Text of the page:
In recent years new technologies for the measurement and analysis of ecological data have begun to revolutionize the science of ecology. Remote sensing including satellite imagery, is providing the potential to measure ecological systems at scales of resolution never dreamed of a few decades ago; whilst geographical information systems are allowing manipulation and analysis of huge amounts of ecological data. In the current debate over preservation of biological diversity, ecologists can now focus on larger spatial and temporal scales.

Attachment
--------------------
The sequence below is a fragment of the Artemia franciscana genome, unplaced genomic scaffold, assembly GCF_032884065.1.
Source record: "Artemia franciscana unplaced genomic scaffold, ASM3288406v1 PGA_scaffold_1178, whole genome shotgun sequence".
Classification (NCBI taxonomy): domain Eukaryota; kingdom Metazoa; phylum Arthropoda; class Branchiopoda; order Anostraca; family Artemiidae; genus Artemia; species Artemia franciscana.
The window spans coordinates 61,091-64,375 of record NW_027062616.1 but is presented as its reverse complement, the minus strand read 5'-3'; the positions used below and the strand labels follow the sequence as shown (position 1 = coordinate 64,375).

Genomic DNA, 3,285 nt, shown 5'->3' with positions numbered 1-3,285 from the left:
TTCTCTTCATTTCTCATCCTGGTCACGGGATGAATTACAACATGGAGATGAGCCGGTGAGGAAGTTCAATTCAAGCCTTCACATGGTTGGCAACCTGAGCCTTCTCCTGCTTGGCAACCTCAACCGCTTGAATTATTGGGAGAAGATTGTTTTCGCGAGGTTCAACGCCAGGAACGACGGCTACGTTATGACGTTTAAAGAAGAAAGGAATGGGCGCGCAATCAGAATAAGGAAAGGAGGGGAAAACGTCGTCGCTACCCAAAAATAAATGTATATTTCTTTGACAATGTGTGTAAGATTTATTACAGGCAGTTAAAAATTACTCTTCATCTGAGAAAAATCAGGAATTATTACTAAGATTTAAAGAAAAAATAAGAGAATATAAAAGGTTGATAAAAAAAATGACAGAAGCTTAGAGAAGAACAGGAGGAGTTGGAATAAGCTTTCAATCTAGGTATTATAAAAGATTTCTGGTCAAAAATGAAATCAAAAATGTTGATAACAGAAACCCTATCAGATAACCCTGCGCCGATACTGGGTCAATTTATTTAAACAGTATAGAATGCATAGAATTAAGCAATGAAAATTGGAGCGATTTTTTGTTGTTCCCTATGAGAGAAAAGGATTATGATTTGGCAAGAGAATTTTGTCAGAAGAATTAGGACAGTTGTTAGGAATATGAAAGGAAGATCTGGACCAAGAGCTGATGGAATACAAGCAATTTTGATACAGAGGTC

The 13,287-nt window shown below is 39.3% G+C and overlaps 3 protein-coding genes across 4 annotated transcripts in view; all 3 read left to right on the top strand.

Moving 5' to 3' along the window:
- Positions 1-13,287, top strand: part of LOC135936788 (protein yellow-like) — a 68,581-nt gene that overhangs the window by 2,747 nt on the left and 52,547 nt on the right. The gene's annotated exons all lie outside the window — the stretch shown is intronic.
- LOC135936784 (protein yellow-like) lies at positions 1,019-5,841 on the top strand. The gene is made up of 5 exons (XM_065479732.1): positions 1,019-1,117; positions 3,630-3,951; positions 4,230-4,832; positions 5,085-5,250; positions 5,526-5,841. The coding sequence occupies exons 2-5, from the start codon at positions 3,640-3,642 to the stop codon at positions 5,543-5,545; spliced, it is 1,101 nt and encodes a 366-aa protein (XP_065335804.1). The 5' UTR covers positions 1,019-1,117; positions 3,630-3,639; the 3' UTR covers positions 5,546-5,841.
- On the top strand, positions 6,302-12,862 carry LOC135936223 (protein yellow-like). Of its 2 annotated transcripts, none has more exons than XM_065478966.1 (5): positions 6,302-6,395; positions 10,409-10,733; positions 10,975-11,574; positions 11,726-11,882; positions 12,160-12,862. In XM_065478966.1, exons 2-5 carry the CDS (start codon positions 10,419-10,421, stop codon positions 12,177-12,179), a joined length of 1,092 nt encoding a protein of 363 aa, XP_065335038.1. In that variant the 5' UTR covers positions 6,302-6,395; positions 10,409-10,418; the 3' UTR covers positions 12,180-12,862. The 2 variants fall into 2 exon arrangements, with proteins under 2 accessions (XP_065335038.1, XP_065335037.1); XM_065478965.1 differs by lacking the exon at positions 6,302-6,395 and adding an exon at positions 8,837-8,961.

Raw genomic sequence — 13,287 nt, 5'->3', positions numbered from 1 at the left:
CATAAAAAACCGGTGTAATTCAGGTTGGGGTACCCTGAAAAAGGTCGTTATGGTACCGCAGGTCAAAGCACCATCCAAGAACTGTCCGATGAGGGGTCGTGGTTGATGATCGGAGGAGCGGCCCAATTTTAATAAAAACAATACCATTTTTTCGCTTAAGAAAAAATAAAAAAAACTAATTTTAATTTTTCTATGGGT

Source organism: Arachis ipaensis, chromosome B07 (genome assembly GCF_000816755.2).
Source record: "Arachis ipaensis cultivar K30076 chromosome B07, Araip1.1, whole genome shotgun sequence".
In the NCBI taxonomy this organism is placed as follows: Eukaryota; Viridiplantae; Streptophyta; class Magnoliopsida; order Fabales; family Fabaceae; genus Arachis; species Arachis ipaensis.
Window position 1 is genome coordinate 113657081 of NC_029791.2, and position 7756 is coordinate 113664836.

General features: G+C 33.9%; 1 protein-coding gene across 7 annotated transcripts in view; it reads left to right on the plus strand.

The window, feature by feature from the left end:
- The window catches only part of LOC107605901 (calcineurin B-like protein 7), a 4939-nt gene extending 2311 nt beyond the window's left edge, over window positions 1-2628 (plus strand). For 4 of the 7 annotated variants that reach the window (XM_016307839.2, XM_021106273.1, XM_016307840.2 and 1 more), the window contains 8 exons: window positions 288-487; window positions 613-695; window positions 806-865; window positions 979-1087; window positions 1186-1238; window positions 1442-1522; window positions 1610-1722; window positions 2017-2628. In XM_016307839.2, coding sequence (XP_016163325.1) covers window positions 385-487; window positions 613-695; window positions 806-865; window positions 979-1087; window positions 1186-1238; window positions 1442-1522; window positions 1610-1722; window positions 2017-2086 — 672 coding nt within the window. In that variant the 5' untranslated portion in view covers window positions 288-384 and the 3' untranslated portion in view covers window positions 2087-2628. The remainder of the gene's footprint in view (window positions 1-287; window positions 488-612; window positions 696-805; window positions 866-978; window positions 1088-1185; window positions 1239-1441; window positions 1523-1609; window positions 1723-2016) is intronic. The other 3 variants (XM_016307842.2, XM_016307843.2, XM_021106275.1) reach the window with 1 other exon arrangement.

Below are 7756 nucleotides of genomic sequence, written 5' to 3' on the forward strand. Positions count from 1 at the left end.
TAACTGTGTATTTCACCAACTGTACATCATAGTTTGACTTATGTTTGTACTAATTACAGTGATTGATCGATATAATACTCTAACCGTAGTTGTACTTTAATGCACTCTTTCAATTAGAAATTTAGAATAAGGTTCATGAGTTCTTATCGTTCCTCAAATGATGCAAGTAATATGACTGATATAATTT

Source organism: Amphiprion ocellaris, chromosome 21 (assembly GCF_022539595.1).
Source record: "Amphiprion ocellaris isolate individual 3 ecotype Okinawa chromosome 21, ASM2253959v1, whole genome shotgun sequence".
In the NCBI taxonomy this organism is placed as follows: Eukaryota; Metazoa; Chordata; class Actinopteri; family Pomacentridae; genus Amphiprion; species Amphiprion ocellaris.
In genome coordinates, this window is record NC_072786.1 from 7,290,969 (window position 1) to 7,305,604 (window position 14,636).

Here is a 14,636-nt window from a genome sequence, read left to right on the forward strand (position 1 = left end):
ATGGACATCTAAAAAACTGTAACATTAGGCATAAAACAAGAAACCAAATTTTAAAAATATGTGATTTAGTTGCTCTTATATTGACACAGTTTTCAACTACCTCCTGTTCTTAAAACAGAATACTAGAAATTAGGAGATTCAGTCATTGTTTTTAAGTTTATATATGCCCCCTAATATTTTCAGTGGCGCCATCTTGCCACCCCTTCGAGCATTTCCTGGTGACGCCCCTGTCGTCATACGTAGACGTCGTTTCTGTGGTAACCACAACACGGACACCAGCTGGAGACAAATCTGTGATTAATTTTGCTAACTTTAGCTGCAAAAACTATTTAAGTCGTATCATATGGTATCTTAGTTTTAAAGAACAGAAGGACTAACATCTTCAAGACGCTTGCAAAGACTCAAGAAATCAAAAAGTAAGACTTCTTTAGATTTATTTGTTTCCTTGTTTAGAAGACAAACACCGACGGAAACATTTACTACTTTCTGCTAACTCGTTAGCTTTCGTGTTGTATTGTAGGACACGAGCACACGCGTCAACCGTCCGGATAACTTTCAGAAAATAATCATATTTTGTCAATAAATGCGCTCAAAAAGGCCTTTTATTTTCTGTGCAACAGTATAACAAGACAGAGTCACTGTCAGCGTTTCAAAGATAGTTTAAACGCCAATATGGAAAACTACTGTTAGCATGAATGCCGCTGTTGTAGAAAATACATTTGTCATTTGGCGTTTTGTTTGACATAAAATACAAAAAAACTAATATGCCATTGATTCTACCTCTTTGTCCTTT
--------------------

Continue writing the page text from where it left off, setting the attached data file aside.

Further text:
This book takes a broad geographical perspective to the problem of describing patterns of biological populations. It discusses some methods and statistical techniques that can be used to analyse spatial patterns in geographical populations, incorporating ideas from fractal geometry to develop measures of geographical range fragmentation. Whilst much attention has been focused in the past at very local spatial scales, this book allows consideration of all the populations of a species across all of its geographical range. The patterns that emerge from studies at this level may well raise many important questions about how the earth's ecosystems operate on large scales, and will allow questions about the conservation of biodiversity to be considered in a new light.
Series: Ecological Methods and Concepts
Number Of Pages: 144
Published: 9th May 1994
Country of Publication: GB
Dimensions (cm): 277.69 x 155.82 x 12.83
Weight (kg): 0.26
Edition Number: 1